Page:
For those new to home theater projectors let's start by painting a picture of what Brilliant Color is, and why, etc.
Brilliant Color itself is something that Texas Instruments, the makers of the DLP chip, have been offering in their chip sets for many years. It enhances a number of features such as saturation, contrast, and who knows what else, in order to improve the image. What is perhaps most interesting is that TI presents Brilliant Color as something that each manufacturer can customize in their projectors, even use it differently in different DLP projectors from the same manufacturer. Some projector companies utilize it, I believe, without using the Brilliant Color name, they just incorporate that into their image processing, with or without a fancy name.
In earlier days it was not uncommon for a projector with Brilliant Color to have multiple choices. But these days, more often, it seems to me, projector manufacturers offer Brilliant Color as an Off, or On choice.
Not so, in the case of this Optoma HD131Xe. They offer a sliding scale from Off (0) to 10.
Since we see this as a home entertainment projector, and Mike only calibrates one mode, he left it on 10, because that setting provides the brightest image, and we see this projector, mostly going into rooms that are less than ideal, and need the brightest image.
The first three images in this section show you some different settings on the 0-10 scale for Brilliant Color. It's relatively subtle on these dark images, but look at the light (yellowish) from the large windows in the building, look at the detail and perceived sharpness of the roof to its left. You'll also find in general, some fine lines that stand out more with the higher settings. The last three images - of Captain Kirk, in order are Brilliant Color at 10, 5, and Off.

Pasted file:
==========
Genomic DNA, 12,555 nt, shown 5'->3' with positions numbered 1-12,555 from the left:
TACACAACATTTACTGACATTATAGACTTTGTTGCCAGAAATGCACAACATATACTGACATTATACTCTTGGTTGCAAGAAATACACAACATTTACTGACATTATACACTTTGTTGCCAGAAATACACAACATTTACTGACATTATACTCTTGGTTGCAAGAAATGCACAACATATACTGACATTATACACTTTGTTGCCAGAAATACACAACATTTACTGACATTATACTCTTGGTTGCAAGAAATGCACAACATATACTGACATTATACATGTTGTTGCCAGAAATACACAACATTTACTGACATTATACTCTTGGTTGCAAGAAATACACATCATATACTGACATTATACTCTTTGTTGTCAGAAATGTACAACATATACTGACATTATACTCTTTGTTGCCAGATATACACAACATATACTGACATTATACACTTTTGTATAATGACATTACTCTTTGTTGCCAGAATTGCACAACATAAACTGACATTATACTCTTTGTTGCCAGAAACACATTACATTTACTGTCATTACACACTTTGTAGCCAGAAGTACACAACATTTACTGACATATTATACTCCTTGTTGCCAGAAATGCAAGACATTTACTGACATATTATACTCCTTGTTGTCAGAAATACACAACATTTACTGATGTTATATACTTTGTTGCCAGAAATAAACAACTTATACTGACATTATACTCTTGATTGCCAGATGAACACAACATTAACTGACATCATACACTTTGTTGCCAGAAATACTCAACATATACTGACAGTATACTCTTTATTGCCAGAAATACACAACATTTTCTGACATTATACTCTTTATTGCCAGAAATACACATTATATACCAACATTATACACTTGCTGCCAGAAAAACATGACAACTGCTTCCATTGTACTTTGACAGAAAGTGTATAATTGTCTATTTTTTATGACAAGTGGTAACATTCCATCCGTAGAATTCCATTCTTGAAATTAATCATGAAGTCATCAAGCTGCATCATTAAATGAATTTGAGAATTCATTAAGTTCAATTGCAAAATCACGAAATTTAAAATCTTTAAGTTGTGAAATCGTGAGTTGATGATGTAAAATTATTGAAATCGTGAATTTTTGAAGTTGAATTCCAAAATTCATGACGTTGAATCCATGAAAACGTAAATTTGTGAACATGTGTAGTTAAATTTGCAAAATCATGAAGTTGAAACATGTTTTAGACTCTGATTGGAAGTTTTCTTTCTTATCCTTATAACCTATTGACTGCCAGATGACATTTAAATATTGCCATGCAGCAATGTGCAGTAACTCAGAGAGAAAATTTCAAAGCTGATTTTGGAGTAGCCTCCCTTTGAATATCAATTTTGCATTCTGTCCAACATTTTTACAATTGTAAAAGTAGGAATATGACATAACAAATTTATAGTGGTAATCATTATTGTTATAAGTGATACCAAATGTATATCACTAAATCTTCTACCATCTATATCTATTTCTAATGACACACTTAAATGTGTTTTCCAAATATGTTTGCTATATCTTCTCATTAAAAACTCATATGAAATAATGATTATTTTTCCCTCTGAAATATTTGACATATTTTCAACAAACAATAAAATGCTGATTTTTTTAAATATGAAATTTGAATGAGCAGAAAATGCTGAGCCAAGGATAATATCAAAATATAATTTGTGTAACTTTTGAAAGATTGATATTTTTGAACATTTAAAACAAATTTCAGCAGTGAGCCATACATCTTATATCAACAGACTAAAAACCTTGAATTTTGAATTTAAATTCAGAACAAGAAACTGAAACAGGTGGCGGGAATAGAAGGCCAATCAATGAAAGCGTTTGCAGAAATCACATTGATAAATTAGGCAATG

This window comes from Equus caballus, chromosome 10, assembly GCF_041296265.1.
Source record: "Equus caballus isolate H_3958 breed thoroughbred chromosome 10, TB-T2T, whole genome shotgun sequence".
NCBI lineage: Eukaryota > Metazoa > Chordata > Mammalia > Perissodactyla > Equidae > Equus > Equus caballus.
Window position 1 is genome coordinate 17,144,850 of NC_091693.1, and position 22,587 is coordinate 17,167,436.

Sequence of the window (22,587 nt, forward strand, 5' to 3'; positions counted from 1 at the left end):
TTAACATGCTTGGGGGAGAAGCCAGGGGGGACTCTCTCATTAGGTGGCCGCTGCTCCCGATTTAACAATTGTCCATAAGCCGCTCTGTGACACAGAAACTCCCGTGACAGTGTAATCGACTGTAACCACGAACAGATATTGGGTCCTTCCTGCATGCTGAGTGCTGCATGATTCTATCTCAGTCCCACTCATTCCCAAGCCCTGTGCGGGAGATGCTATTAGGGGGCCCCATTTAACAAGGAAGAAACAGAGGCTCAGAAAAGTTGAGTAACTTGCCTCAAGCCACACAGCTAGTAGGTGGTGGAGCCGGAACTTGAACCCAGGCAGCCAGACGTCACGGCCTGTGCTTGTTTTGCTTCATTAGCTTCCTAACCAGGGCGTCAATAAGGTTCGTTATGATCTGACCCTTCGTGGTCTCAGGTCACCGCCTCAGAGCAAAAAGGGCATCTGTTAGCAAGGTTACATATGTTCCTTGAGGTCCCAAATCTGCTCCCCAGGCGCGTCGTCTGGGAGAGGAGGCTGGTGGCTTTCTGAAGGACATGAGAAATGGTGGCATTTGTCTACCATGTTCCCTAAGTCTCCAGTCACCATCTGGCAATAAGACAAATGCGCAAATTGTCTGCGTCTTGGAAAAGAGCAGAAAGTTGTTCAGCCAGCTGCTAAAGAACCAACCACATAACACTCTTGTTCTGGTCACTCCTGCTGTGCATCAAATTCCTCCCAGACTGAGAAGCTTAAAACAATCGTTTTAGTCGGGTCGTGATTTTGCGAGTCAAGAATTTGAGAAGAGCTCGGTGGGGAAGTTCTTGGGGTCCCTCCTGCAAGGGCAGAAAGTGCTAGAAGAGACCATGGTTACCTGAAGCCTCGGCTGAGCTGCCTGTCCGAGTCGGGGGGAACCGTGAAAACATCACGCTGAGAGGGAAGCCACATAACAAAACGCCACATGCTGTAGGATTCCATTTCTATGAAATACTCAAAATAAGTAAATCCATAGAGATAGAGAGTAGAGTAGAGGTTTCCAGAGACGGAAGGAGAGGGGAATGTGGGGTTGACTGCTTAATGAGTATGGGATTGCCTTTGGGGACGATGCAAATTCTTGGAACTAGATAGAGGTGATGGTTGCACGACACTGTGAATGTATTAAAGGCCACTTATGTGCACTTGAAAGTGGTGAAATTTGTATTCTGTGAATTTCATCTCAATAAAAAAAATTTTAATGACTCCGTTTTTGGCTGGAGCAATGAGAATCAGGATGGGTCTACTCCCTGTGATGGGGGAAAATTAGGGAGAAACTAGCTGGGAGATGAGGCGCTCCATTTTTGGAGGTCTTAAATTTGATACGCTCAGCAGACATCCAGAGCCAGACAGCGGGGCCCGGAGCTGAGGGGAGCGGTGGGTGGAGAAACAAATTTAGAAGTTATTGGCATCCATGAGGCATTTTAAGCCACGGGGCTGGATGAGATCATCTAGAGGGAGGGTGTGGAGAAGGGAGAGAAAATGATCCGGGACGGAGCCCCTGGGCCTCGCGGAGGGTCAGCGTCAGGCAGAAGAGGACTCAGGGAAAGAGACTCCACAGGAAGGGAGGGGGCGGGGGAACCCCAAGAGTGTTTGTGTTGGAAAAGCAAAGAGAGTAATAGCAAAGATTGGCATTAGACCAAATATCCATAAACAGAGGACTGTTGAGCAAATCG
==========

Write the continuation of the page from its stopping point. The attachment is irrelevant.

When looking at Kirk, look at his forehead and left cheek for image noise, also the light blue vertical structure on the right. For contrast/perceived sharpness, look to his uniform collar and the stitching below.
Bottom Line on Brilliant Color: First, Mike says grayscale balance is as good with a setting of 10 as lower numbers, usually better. Consider Brilliant Color to be a tool to use to get the image to look the way you want it to. The more you use, due to contrast increases, etc., the less natural the image, but if it pleases you, go for it. You might want to remember, though, that BC off will cost you more than half your total brightness (see the chart on the Performance pages of this review.
Remember, this is an entry level projector, there are lots of picture quality compromises. You can hold out for perfection in your next projector - which if DLP, you can leave Brilliant Color turned off. I do like it, though, having multiple settings. Often the maximum is way over the top, on some projectors, so if their choice is Off or On, then it's without, or over the top, as your only two choices. I'd say the Optoma HD131Xe projector has a very good Brilliant Color implementation.